The Boy was small. He was twelve years old; at the same age, my former master, the Hero, had looked like a man. I wondered whether the Judge knew what she was doing, with this one.

The Boy noticed me immediately. I was making quite a show of it, of course, bucking and rearing so that the men around me scattered like frightened birds. He tugged on his father’s tunic and pointed at me.

“No,” I heard the King say, as he regarded me with his good eye (his blind one was puckered shut). “No – and how dare you bring such an unruly beast onto my grounds?” The question he addressed to the horse trader who had brought me to the palace, along with several other, more docile (and mortal) creatures. The man stammered and flushed; the King’s rages were legendary.

“I will ride him.” The Boy’s voice was as high and clear as water. The crowd was quiet, suddenly. I gave an especially piercing whinny and a snort that ruffled the hair on the nearest man’s head.

“No” – more growl than word, but the Boy’s grey eyes remained fixed on the King.

“Yes, Father. I swear by the King of all Gods that I will ride him.”

A wind from the east swirled around us all, raising dust from the riding ground. I knew the wind would carry the Boy’s words and image to the Father, and that he would laugh with delight.

The King’s hands were shaking. “You are a boy,” he said through gritted teeth. Spittle shone in his dark beard. “Do you think you will succeed where your elders have failed?”

“I do.” The Boy looked at me; a child with golden hair and a gaze like fire. Maybe it was too late for me, even then? (A sentimental thought. I have too many of these, in the Abyss, but who can blame me?)

After the King and the trader had murmured to each other, the King swept his own gaze around the assembly and gave a broad, false smile. “He costs thirteen talents, Boy. If you are unable to make good on your intention, you’ll have to pay for him yourself.”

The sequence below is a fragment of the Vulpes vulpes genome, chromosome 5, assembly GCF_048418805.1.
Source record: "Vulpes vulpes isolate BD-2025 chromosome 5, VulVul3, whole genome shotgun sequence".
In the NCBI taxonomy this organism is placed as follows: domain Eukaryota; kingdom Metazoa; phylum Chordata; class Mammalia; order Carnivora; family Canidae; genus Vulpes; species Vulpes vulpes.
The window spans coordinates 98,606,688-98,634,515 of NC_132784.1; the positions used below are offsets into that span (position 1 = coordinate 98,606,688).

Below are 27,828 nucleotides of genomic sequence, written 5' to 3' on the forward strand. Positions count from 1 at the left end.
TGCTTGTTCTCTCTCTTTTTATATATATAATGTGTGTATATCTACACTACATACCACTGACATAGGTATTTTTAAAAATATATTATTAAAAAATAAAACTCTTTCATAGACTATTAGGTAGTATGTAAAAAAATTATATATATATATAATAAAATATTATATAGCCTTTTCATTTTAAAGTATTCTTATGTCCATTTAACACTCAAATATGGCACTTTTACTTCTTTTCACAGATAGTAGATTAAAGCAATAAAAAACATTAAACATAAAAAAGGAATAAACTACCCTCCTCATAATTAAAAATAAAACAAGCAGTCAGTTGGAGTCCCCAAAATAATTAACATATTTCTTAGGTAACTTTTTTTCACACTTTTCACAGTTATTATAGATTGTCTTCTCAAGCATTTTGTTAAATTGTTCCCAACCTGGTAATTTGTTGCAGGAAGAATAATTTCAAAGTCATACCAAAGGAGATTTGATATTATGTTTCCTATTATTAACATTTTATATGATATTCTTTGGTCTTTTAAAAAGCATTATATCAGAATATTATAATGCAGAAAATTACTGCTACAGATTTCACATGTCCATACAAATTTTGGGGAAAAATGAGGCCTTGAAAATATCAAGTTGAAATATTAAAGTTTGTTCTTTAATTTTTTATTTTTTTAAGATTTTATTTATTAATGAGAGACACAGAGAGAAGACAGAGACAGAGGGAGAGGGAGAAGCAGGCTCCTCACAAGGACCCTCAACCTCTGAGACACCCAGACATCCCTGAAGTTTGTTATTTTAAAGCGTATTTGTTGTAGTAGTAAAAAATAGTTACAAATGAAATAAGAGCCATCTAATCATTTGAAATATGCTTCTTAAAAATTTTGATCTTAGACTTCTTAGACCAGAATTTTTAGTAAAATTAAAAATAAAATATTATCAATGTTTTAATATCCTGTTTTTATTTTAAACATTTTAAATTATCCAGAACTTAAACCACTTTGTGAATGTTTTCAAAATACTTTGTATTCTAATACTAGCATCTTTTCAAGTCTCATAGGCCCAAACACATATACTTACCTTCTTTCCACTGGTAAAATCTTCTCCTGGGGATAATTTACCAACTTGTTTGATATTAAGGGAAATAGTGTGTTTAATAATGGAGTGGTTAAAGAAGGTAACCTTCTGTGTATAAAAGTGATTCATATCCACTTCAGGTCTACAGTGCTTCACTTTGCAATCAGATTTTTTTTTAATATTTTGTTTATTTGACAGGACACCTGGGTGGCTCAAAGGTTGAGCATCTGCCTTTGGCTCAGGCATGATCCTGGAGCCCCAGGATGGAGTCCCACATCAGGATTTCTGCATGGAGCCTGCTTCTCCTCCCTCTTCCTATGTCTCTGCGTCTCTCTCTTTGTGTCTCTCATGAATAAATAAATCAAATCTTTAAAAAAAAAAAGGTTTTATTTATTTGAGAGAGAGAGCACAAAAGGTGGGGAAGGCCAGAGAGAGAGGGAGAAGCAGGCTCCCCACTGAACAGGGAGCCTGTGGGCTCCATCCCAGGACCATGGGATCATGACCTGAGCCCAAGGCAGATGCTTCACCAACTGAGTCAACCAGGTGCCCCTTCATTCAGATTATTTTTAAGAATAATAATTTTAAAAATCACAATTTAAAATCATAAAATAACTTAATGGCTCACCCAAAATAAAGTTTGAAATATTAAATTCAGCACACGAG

The Boy nodded solemnly. “I accept your terms,” he said, “but only because I intend to succeed.”

The gods are going to love this kid, I thought as I wrenched my bridle away from the man who held it. The laughter that had risen after the Boy’s declaration turned to concerned muttering. He ignored everyone. He walked slowly toward me, his head high, shoulders back. I pawed sharp grooves into the dirt. I could have killed him with one blow; could have killed all of them. This knowledge had helped me endure many unpleasant interactions with men in the past.

He glanced at the ground, where my shadow shied and shivered, then back up at me. The Strongman had been right: the Boy knew horses – mortal ones, anyway, which were frequently startled by their own shadows. The Boy approached me, his face serious. “Hello, Ox-Head,” he said – and so he named me, before he had even touched me. “Ox-Head,” after the shape of the white blaze on my forehead. “You’re the most beautiful horse I’ve ever seen – do you belong to the gods?” Before I could master my surprise, he had grasped the trailing bridle and turned me directly into the sun. “Now, then,” he continued, “there’s no more shadow; nothing to be afraid of. And as you can probably see, I’m very light. My father says my sister looks like more of a boy than I do” – and he was up, somehow, mid-sentence; up, a slender shape in the air beside me; a slight but firm weight upon my back. “I’ll be a man soon, though. Let’s show him, Ox-Head.”

I let him lead, though it wasn’t hard: he was strong and sure, his knees and heels pressing just enough to direct me. (The Hero had kicked me twice, the first time he rode me. He was lucky he survived it.) The Boy and I rode in a slow, wide circle before the palace. I pretended to be restive, at first, but soon I let him feel me calming. He leaned forward, said again, “Let’s show him,” and dug his heels into my sides.

I galloped. It’s never the same, off the Peak– my earthly body is heavy, as is the air – but this time felt surprisingly close. We nearly flew – away from the palace, into a stand of trees, and then in a wide, curving arc back. The Boy’s whoops rang in my ears. You have no idea, I thought, how happy you should be. I’m yours now, and you’re already great.